Like its predecessors, the concluding (and entirely self-sufficient) feature in Hou Hsiao-hsien’s epic trilogy about the history of Taiwan in the 20th centuryone of two landmarks in Taiwanese cinema to date, along with Edward Yang’s A Brighter Summer Dayfocuses on a specific period and a specific art form. City of Sadness (1989) covers the end of World War II through the retreat of the Kuomintang to Taiwan in 1949 and concentrates on still photography; The Puppet Master (1993) covers the first 36 years (1909-’45) in the life of puppet master Li Tien-lu and showcases his own art. This film, whose art form is cinema itself, intercuts material from 1949 to the present. In the present a young film actress preparing to play the real-life Chiang Bi-yuan anti-Japanese guerrilla in 40s China who, along with her husband, was arrested as a subversive when she returned to Taiwan during the paranoid, anticommunist White Terror of the 50sis harassed by an anonymous caller who’s stolen her diary and is faxing her pages from it. Images evoked by her diary from her past as a drug-addicted barmaid involved with a gangster alternate with her imaginative projections of the film she’s about to shoot, seen in black and white. Read more

Mighty Aphrodite

This might be said to bear the same relationship to Woody Allen’s other comedies as September bears to his other dramaswhich is another way of saying it’s somewhere near the bottom (1995). In its opening moments, it’s sufficiently self-serving to take a swipe at Mia Farrow for her desire to adopt children, and after thatwhen the Allen hero decides to track down the mother of his adopted son, who proves to be (surprise, surprise) a bimbo prostitute (Mira Sorvino) with a heart of goldAllen gets a chance to unload all his usual patronizing contempt for and middle-class wisdom about his own working-class origins. His combined awe and nervousness about high art translates itself here into a Greek chorus (speaking in New York vernacular) complete with ancient amphitheater that only made me hunger for the more honest vulgarity of Mel Brooks. I heard a lot of laughter around me when I previewed this, but something tells me that if Woody Allen decided to portray himself as a thoughtful ax murderer, as long as all his victims lived in Brooklyn his affectionate constituency would probably remain intact. With Helena Bonham Carter, Olympia Dukakis, Jack Warden, and F. Murray Abraham. (JR) Read more


A so-so mystery thriller from Claude Chabrol (1986) involving a TV game-show host (Philippe Noiret) who hires a journalist (Robin Renucci) to ghostwrite his memoirs at the host’s isolated county estate, which maintains a peculiar staff. It’s fun but not especially memorable. With Anne Brochet. (JR) Read more

Inspecteur Lavardin

If memory serves, this 1985 follow-up to Claude Chabrol’s Poulet au vinaigre, bringing back the same police inspector (Jean Poiret) on another case, isn’t quite as much fun as its predecessor. But it’s still Chabrol and it’s still enjoyable, helped in this case by the presence of Bernadette Lafont and Jean-Claude Brialy. (JR) Read more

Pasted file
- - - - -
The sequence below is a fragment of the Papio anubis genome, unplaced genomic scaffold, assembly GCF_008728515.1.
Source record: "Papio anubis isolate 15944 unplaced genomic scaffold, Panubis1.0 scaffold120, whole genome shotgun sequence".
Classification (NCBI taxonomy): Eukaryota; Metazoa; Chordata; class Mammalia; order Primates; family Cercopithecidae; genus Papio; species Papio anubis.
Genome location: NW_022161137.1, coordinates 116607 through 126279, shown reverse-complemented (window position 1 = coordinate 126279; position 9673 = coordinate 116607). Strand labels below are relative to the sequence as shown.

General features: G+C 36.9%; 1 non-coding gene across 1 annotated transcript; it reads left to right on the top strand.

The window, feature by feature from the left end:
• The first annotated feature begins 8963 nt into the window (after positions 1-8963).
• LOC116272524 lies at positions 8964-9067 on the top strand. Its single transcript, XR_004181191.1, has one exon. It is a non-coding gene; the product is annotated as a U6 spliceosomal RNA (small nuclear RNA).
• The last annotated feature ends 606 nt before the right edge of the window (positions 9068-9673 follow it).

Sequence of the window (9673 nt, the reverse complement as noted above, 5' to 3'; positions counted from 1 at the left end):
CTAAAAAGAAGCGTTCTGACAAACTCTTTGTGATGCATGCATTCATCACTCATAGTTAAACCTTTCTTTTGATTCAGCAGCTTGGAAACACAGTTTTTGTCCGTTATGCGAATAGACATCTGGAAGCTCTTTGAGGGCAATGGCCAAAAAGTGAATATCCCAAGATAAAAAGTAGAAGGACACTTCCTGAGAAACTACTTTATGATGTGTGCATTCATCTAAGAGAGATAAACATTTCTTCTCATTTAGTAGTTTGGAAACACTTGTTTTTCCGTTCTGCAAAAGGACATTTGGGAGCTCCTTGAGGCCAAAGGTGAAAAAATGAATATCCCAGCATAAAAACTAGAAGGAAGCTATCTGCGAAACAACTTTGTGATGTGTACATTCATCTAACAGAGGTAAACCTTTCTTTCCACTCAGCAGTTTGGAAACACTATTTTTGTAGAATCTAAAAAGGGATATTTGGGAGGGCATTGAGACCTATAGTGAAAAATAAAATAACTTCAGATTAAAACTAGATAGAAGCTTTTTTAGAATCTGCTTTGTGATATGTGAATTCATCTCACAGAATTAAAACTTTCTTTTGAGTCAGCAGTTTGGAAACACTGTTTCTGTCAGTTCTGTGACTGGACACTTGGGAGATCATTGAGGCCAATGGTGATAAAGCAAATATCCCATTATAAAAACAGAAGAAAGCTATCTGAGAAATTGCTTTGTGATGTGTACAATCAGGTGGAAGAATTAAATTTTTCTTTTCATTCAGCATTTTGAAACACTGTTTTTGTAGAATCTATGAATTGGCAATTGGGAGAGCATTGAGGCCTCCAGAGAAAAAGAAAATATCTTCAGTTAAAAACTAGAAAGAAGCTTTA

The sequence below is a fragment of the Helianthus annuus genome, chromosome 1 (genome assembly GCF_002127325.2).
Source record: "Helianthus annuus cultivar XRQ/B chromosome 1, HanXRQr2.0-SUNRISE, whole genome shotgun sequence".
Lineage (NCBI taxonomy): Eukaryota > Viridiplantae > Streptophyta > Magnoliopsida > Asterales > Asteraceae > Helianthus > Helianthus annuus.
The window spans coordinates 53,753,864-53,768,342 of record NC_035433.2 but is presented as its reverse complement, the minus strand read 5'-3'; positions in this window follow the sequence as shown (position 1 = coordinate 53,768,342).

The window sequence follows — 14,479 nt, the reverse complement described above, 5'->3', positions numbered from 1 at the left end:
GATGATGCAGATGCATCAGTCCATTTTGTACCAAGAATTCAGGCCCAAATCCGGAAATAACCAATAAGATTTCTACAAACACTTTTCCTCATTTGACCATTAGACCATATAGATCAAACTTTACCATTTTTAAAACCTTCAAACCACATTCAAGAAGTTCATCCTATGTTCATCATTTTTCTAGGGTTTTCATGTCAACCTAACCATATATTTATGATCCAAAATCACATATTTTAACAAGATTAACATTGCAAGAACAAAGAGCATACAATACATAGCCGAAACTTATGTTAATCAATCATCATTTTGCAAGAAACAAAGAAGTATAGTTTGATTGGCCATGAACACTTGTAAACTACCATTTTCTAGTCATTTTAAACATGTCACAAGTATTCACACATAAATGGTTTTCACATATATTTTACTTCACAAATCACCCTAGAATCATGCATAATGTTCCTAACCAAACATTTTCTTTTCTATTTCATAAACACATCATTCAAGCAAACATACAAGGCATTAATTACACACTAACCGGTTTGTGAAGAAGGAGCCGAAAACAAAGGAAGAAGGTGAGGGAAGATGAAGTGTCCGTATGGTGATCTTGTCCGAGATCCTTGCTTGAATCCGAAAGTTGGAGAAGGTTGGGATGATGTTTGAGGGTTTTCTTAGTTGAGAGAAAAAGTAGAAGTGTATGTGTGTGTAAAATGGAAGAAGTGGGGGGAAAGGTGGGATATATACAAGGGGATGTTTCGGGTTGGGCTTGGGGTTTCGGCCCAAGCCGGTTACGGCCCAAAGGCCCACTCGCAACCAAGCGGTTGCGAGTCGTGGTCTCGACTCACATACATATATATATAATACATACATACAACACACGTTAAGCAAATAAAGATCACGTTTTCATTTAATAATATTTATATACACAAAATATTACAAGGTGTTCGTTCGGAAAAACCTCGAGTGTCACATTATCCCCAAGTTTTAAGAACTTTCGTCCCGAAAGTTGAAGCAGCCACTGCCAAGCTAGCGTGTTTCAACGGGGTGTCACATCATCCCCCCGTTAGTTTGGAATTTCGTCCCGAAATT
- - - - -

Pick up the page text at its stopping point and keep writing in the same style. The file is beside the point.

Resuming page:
Art For Teachers Of Children

An alternate title for this provocative autobiographical black-and-white independent feature (1995) by Bard College graduate Jennifer Montgomery might be Therapy for Underage Lovers of Artists. The plot concerns a 14-year-old girl at a boarding school who has an affair with her dorm counselor, a married photographer in his 30s who likes to take pictures of students in the nude. The affair is recalled years later when the FBI begins investigating the photographer on child-pornography charges. Despite some uncertainty in many of the performances, this is a fairly honest examination of a difficult subject that occasionally smacks of self-indulgent psychodrama with traces of exhibitionism; Montogomery herself narrates in the first person, and her mother plays the heroine’s mother, who’s offscreen in various phone calls. The mother comes up with the film’s best line about the damage caused by bad artists, though what she (or the film) means by good art isn’t clear. With Caitlin Grace McDonnell and Duncan Hannah. 82 min. (JR) Read more

Sonic Outlaws

A documentary feature (1995, 87 min.) by Craig Baldwin that, like his other paranoid (or pseudoparanoid) compilations (e.g., Tribulation 99: Alien Anomalies Under America), plays with found footage to work up delirious scenarios. The subject here is the lawsuit waged against Negativland by U2 for copyright infringement, a subject that has already yielded reams of compulsive documentation; if you’re looking for moreor at the very least more of the samehere’s the place to find it. (JR) Read more

A Time Of Love

Less potent as filmmaking than The Peddler or Marriage of the Blessed, this intriguing 1990 feature by the eclectic, unpredictable Iranian filmmaker Mohsen Makhmalbaf, filmed in Turkey with Turkish actors, was banned in Iran because it addresses the taboo subject of adultery. It recounts the tale of an adulterous triangle (a taxi driver, a wife, and a man who shines shoes) in three separate versions, each of which offers a different perspective on the characters and issues; with Shiva Gered, Abdolrahman Yalmai, and Aken Tunc. (JR) Read more

Salaam Cinema

The talented and prolific Iranian filmmaker Mohsen Makhmalbaf (The Peddler, Marriage of the Blessed) filmed his auditions, at which 5,000 potential actors showed up, and most of this 75-minute documentary (1995) consists of his interviews with various applicants. In contrast to Abbas Kiarostami’s brilliant documentaries (Homework, Close-up) and fiction films (Life and Nothing More, Through the Olive Trees) about the interchanges between filmmakers and ordinary people, this is a bullying and occasionally sadistic, albeit candid and honest, display by Makhmalbaf of his power over such people, full of facile ironies and pearls of wisdom about the film world. Certainly not devoid of interest, though it mainly reconfirms the greatness of Kiarostami’s forays into the same sort of material. (JR) Read more